Friedreichs ataxia

Friedreichs ataxia - Epidemiology Friedreich's ataxia is...

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Friedreichs ataxia Friedreich's ataxia is an inherited disease that causes progressive damage to the nervous system, resulting in symptoms ranging from gait disturbance to speech problems; it can also lead to heart disease and diabetes. Symptoms Progressive stumbling gait/falls may be initial presentation. Cerebellar ataxia, dysarthria, nystagmus and dysdiadochokinesis (spinocerebellar tract) Weakness and increased plantars (corticospinal tract) Reduced tendon reflexes (peripheral nerve damage) Loss of positional and vibration sense (dorsal column) Pes cavus (high arches) Scoliosis May develop DM (~20%) Cardiomyopathy can cause CCF Causes Autosomal recessive inherited disorder with expansions of GAA nucleotide in the frataxin gene Causes degeneration of nerve tracts: spinocerebellar, corticospinal and dorsal columns Prevalence 1:50k, Male =Female, Initial presentation usually 5-15yrs, although late onset FA can occur in 20s and 30s.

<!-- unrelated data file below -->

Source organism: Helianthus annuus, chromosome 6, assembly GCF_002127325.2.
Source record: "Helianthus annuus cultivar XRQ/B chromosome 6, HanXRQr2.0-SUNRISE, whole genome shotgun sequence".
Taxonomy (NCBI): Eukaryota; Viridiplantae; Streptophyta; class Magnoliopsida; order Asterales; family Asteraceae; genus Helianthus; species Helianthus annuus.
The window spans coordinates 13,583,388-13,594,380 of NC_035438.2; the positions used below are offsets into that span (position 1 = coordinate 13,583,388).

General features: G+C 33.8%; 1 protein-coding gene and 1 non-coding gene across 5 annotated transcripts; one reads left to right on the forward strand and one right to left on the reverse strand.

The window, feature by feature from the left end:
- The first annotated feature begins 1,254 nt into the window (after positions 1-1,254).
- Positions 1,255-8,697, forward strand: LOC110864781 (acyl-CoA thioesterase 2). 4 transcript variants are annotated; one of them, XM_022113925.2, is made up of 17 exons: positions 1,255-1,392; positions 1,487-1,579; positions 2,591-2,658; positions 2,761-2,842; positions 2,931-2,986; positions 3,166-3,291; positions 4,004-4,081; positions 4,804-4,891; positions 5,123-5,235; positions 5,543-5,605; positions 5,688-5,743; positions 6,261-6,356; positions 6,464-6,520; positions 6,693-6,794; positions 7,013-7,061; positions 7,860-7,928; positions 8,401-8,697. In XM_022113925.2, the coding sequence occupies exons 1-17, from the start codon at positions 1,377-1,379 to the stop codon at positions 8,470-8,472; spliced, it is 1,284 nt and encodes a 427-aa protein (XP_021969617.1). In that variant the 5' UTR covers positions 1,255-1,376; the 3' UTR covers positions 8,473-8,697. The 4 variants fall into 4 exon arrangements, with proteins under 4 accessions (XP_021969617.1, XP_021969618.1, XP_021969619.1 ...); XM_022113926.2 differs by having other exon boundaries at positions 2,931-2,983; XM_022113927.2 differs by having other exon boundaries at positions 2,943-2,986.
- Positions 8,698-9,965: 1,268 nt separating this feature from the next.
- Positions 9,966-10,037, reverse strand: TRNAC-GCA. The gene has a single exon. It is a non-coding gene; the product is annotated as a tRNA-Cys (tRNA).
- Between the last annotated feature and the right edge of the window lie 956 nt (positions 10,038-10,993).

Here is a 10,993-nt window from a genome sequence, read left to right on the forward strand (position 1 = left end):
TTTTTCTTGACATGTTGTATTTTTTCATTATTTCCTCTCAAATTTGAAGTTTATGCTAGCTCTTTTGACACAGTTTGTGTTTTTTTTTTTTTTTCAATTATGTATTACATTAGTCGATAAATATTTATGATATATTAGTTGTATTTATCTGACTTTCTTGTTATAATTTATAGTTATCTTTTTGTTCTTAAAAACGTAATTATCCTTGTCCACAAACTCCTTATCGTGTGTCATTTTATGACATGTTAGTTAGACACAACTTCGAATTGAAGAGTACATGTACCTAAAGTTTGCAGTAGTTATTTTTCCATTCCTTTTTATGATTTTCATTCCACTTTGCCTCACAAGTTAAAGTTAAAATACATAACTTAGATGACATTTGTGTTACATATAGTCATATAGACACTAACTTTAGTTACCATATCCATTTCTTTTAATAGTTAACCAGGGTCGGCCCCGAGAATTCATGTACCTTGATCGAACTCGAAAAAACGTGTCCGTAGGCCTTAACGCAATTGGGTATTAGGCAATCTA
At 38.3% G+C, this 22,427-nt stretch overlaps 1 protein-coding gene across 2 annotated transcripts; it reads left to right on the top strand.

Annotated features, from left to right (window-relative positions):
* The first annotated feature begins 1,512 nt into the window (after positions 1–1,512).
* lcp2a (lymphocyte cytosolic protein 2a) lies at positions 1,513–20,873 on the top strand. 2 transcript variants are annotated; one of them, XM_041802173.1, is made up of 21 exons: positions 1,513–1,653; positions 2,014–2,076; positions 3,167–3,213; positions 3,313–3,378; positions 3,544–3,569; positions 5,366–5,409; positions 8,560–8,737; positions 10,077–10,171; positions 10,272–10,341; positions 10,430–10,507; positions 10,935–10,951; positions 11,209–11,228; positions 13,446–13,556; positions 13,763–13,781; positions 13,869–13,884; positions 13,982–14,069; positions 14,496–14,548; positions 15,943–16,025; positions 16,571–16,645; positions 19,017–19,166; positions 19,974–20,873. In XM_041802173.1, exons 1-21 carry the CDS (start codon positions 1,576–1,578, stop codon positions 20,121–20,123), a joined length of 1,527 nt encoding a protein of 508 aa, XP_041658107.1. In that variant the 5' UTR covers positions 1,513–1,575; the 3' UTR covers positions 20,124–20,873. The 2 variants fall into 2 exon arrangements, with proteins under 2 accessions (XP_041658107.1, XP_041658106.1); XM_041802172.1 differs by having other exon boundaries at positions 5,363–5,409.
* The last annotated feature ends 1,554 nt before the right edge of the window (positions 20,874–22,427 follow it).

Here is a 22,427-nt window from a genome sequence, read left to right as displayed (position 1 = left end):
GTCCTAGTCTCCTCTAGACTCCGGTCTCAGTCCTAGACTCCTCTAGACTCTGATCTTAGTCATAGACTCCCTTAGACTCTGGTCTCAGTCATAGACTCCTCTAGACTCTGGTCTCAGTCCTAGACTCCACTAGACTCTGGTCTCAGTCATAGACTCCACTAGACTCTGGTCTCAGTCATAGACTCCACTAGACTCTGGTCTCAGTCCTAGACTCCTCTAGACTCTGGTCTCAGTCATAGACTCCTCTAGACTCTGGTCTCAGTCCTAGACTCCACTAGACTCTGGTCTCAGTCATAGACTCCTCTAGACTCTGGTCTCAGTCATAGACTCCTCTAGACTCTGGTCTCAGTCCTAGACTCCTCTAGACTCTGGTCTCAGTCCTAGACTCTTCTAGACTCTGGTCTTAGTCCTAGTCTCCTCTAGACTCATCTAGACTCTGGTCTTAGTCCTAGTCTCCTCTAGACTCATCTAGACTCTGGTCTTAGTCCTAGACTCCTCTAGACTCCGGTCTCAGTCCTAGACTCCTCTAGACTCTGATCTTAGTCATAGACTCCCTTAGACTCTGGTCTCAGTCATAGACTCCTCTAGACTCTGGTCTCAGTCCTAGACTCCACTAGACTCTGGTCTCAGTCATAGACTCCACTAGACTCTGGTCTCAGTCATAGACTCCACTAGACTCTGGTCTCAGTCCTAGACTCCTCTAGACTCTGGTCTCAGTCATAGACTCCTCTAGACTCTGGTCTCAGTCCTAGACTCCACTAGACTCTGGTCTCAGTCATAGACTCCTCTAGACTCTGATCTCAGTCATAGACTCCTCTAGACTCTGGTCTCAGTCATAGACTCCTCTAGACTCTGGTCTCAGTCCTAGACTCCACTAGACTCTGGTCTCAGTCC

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Unformatted text preview: Epidemiology Friedreich's ataxia is the most prevalent inherited ataxia, affecting about 1 in 50,000 people in the United States. Males and females are affected equally. The estimated carrier prevalence is 1:110. Diagnosis The diagnosis is perform by the patients symptoms and signs that can be elicited such as: • Cerebellar: Nystagmus, fast saccadic eye movements, truncal ataxia, dysarthria, dysmetria. • Pyramidal: absent deep tendon reflexes, extensor plantar responses, and distal weakness are commonly found. • Dorsal column: Loss of vibratory and proprioceptive sensation occurs. • Cardiac involvement occurs in 91% of patients, including cardiomegaly (up to dilated cardiomyopathy), symmetrical hypertrophy, heart murmurs, and conduction defects. Median age of death is 35 years, while females have better prognosis with a 20-year survival of 100% as compared to 63% in men....
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Friedreichs ataxia - Epidemiology Friedreich's ataxia is...

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